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					UNIVERSITY OF WISCONSIN
Economics 101 – Spring 2007
Professor Wallace
Problem Set 11
Due on May 4th at noon in your TA’s mailbox (opposite 7226 SS)
Please be sure to include (1) your name, (2) your teaching assistant’s name, and (3) your section
time and number on your answer sheet. Please staple pages together. Also note that late
homework will not be accepted. Remember that you can help each other but each student has to
hand a hand-written solution of the problem set.

1. John decides to bet on the outcome of a rolled die. If the die shows an even number then John
will win $10. If the die shows an odd number, John wins nothing. The expected value of John’s
gamble is
A) $0
B) $5
C) $10
D) There isn’t enough information to tell

2. Bill faces an uncertain outcome. The expected wealth he receives from this outcome is $100. Bill
reckons that his expected utility from this uncertainty he faces is 20, while the utility he would
obtain from receiving $100 for certain is 25. What can we say about Bill’s risk attitudes?
A) Bill is risk averse
B) Bill is risk neutral
C) Bill is risk preferring
D) There isn’t enough information to say anything about Bill’s risk attitudes.

3. A risk-averse individual is offered a choice between a gamble that pays $1000 with a probability
of 25% and $100 with a probability of 75%, or a payment of $325. Which would he chooses? What
if the payment was $320? (When you answer this question, you have to show your work. )

4. Draw a utility function that exhibits risk-loving behavior for small gambles and risk-averse
behavior for larger gambles.

5. Ray Barone needs our advice. He is thinking about purchasing a lottery ticket that gives $100
with probability 0.5 and zero otherwise. The ticket costs $40. His utility function is
                                              u c)  c .
                                               (
A) Plot his utility function in the graph. Is Frank risk averse?
B) What is the expected value of the lottery? (give the number and mark it on the graph).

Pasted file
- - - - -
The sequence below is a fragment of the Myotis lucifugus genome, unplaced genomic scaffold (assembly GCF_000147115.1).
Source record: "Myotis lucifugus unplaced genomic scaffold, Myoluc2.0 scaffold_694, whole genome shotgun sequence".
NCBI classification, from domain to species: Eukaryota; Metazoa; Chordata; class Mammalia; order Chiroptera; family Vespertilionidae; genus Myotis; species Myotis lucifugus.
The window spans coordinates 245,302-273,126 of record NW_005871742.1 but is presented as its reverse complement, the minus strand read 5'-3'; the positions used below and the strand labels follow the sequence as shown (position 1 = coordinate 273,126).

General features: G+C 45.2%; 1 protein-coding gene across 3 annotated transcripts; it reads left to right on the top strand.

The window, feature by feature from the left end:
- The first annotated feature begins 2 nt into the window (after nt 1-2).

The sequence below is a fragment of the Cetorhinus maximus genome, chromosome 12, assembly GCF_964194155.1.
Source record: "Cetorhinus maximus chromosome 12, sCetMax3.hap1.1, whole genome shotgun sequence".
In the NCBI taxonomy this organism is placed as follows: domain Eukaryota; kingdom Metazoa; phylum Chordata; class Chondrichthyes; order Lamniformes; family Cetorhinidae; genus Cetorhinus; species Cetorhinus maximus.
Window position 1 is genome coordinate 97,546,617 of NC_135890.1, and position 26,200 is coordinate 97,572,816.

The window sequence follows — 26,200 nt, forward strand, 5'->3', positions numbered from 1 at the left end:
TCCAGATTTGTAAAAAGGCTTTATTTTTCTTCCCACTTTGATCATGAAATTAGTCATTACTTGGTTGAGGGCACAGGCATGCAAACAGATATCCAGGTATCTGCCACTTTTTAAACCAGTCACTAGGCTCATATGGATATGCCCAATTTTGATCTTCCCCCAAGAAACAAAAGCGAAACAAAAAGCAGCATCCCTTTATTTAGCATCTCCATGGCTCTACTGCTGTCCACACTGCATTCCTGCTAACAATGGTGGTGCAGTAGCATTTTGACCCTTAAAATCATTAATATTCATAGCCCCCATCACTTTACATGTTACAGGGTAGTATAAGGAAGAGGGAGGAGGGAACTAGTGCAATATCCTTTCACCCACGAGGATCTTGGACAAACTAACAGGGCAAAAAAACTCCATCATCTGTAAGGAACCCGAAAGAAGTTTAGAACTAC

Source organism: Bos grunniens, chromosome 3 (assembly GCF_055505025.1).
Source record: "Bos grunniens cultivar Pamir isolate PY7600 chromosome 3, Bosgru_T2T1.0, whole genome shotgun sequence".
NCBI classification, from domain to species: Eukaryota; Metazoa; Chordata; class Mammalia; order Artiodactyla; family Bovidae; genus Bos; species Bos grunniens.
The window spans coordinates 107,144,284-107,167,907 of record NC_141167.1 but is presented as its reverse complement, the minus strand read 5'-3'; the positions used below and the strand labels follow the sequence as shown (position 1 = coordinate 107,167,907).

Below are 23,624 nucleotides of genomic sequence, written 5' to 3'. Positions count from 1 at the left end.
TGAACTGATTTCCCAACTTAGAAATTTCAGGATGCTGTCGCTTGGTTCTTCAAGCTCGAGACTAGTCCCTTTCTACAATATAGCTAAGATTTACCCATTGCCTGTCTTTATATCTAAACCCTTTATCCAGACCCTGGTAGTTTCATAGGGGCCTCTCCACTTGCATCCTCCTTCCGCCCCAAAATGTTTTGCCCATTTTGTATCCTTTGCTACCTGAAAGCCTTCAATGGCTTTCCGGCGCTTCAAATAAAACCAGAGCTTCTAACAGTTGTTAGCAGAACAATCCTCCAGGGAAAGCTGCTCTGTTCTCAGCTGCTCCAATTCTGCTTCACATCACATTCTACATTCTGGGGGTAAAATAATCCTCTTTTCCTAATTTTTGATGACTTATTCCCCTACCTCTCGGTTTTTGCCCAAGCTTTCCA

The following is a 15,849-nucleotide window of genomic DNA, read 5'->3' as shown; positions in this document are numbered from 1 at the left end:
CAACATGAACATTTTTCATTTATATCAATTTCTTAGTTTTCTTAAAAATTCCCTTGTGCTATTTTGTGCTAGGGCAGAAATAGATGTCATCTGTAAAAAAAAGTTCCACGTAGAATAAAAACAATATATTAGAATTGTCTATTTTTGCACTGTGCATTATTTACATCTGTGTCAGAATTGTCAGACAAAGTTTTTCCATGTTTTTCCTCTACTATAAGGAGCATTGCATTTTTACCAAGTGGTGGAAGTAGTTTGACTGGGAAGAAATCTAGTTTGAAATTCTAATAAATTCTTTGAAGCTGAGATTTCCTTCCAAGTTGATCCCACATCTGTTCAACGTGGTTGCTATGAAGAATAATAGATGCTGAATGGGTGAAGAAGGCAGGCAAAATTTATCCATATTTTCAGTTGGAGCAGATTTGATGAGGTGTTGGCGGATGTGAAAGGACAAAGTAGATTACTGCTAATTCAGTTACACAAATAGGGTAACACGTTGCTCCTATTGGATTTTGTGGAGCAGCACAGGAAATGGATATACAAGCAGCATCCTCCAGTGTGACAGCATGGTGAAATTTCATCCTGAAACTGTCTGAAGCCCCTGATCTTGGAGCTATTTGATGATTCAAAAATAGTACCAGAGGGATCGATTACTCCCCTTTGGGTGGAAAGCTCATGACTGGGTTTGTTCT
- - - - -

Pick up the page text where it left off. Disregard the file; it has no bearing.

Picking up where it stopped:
C) What is the expected utility from this lottery? (give a number and mark it on the graph).
D) What is the certainty equivalent of the lottery? Is it greater or smaller than the expected value
   of the lottery? Give economic interpretation of this number.
E) Should Raymond purchase the lottery ticket?
F) Give answers to questions b-e, assuming his utility function given by u(c) = c



6. Ryoji, Hiren and Jeff each have 4 dollars to spend in a bar. Their utility functions are



                                                  1
U  bR , UH  bH , and UJ  bJ , respectively, where b denotes the consumption of bottles of
                              2
 R

beer in the bar. The price of a bottle of beer is $1. Unfortunately the bar is in a dangerous part of
town and there is a 50% chance that they will get mugged on their way to the bar. If that happens
they loose all their money.
A) Find the expected consumption of beer for each one of them.
B) Find the expected utility for each one of them.
C) Assume now that they can buy "protection" from the neighborhood bad guy at $1 each (If they
     buy protection they do not get mugged). Who will buy the "Protection package"?
D) What is the maximum amount of money that each one is willing to pay for protection?

7. The figure below shows Shannon’s utility of wealth curve.




Shannon is offered a job as a salesperson in which there is a 50% chance that she will make $4,000
a month and a 50% chance that she will make nothing.

   (a) What is Shannon’s expected income from taking this job?

   (b) What is Shannon’s expected utility from taking this job?

   (c) How much would another firm have to offer Shannon with certainty to persuade her not to
       take this risky sales job?

Assume now that Shannon is building a small weekend shack on a steep, unstable hillside. She
spends all her wealth which is $4,000 now on this project. There is 75% chance that the house will
be washed down the hill and be worthless.
How much is Shannon willing to pay for an insurance policy that pays her $4,000 if the house is
washed away?




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8. Lori who is risk averse has two pieces of jewelry, each worth $1,000. She wants to send them to
her sister in Thailand. She is concerned about the safety of shipping them. She believes that the
probability that the jewelry won’t arrive is 1/2. Is her expected utility higher if she sends the articles
together or in two separate shipments?




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